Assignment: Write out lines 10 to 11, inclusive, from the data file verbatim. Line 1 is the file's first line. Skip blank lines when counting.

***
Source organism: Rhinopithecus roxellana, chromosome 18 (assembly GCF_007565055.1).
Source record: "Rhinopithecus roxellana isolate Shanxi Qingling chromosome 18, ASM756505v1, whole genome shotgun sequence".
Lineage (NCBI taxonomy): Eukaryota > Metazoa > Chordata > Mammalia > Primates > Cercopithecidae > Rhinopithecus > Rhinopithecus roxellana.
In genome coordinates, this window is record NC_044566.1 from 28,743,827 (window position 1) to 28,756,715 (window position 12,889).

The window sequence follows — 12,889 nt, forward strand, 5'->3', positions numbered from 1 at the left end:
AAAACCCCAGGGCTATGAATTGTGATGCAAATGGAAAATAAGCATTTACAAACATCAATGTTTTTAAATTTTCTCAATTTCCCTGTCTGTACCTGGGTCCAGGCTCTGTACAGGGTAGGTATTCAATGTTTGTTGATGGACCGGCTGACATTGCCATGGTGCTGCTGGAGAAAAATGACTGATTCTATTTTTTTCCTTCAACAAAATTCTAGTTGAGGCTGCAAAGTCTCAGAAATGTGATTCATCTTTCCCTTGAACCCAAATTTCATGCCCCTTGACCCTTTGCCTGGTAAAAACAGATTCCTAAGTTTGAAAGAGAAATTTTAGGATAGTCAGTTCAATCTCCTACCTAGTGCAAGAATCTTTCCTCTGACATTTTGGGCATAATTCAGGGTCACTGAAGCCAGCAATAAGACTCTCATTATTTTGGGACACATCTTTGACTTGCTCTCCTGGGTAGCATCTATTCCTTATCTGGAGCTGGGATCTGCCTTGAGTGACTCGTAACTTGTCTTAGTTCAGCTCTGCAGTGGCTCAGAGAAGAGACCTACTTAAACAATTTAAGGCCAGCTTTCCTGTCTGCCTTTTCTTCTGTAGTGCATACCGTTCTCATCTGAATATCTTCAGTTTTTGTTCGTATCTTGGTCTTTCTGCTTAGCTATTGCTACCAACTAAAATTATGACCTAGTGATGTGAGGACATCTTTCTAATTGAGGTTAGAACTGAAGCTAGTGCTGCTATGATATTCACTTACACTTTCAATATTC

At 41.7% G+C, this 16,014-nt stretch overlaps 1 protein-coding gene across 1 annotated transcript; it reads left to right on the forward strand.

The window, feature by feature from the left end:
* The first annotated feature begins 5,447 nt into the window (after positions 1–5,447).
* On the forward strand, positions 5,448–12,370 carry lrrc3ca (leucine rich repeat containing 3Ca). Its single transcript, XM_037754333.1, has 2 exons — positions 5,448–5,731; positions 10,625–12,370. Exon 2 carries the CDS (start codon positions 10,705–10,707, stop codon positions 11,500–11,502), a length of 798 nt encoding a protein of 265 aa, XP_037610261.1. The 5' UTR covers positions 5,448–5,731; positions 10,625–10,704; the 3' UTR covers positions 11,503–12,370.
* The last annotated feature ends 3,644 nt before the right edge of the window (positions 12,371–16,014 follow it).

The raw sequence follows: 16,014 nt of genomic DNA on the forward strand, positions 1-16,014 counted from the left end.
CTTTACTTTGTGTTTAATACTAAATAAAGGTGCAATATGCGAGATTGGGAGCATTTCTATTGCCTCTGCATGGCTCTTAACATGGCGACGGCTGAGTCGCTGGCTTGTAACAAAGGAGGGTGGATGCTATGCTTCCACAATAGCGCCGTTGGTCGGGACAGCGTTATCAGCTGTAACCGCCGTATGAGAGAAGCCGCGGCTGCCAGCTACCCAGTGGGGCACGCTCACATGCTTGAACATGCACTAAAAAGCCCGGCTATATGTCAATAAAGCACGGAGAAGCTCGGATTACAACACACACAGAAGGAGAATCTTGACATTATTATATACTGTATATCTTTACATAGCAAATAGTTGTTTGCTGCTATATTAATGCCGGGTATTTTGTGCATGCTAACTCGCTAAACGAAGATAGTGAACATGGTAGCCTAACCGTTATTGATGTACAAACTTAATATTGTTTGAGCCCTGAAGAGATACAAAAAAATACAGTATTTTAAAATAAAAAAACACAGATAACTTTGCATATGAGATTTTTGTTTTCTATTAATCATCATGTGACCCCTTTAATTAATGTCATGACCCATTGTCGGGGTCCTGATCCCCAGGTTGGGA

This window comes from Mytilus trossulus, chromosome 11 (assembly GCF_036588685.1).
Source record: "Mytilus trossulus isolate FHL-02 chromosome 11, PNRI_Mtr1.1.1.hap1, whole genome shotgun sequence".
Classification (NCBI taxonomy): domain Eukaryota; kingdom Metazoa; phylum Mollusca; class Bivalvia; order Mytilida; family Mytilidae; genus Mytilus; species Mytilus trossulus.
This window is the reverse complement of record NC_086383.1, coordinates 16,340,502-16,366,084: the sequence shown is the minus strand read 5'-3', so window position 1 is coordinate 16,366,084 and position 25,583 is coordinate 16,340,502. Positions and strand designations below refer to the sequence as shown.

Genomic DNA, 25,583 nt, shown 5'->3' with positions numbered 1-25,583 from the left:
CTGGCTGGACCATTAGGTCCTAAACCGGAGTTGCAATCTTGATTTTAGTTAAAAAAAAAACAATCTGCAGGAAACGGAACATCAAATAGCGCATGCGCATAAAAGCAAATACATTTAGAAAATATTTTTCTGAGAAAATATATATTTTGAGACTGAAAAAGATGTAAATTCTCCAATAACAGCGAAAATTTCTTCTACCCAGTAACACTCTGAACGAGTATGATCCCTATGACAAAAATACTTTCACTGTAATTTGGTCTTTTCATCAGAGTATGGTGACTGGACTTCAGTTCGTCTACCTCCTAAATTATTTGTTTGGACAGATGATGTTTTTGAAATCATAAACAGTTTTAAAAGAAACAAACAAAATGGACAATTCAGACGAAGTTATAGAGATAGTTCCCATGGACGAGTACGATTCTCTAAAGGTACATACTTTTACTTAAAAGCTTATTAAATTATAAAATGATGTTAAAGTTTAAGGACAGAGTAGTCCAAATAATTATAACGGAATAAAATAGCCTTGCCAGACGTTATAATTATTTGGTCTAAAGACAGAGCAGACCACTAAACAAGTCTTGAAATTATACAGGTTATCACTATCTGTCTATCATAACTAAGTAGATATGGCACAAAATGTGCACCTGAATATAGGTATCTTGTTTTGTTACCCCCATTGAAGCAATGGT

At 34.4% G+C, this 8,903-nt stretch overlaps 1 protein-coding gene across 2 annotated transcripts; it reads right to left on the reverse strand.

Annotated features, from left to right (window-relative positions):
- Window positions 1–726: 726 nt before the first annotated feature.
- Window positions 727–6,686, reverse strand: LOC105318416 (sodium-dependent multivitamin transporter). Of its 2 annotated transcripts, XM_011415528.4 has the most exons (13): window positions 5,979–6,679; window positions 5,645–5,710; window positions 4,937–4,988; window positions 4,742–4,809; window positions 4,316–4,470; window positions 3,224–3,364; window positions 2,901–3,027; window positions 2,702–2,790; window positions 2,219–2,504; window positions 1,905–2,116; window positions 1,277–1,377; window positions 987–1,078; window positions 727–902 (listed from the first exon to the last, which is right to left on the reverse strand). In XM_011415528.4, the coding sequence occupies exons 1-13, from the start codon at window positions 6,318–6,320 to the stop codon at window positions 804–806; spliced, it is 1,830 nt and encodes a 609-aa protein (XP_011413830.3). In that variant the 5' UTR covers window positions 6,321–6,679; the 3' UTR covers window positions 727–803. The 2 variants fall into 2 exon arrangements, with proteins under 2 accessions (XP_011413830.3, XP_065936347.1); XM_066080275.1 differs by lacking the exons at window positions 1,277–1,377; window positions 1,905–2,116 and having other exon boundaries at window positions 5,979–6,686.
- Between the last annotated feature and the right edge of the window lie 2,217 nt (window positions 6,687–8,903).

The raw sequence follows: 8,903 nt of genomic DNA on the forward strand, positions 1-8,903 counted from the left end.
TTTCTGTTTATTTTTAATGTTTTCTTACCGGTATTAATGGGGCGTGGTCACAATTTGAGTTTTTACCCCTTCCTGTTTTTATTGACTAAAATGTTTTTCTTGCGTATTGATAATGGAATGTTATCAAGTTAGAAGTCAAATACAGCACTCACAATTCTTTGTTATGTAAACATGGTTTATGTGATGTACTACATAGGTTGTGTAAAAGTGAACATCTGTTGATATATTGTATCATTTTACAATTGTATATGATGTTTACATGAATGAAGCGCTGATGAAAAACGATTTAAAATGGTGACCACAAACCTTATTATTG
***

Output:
* On the forward strand, positions 5,448–12,370 carry lrrc3ca (leucine rich repeat containing 3Ca). Its single transcript, XM_037754333.1, has 2 exons — positions 5,448–5,731; positions 10,625–12,370. Exon 2 carries the CDS (start codon positions 10,705–10,707, stop codon positions 11,500–11,502), a length of 798 nt encoding a protein of 265 aa, XP_037610261.1. The 5' UTR covers positions 5,448–5,731; positions 10,625–10,704; the 3' UTR covers positions 11,503–12,370.
* The last annotated feature ends 3,644 nt before the right edge of the window (positions 12,371–16,014 follow it).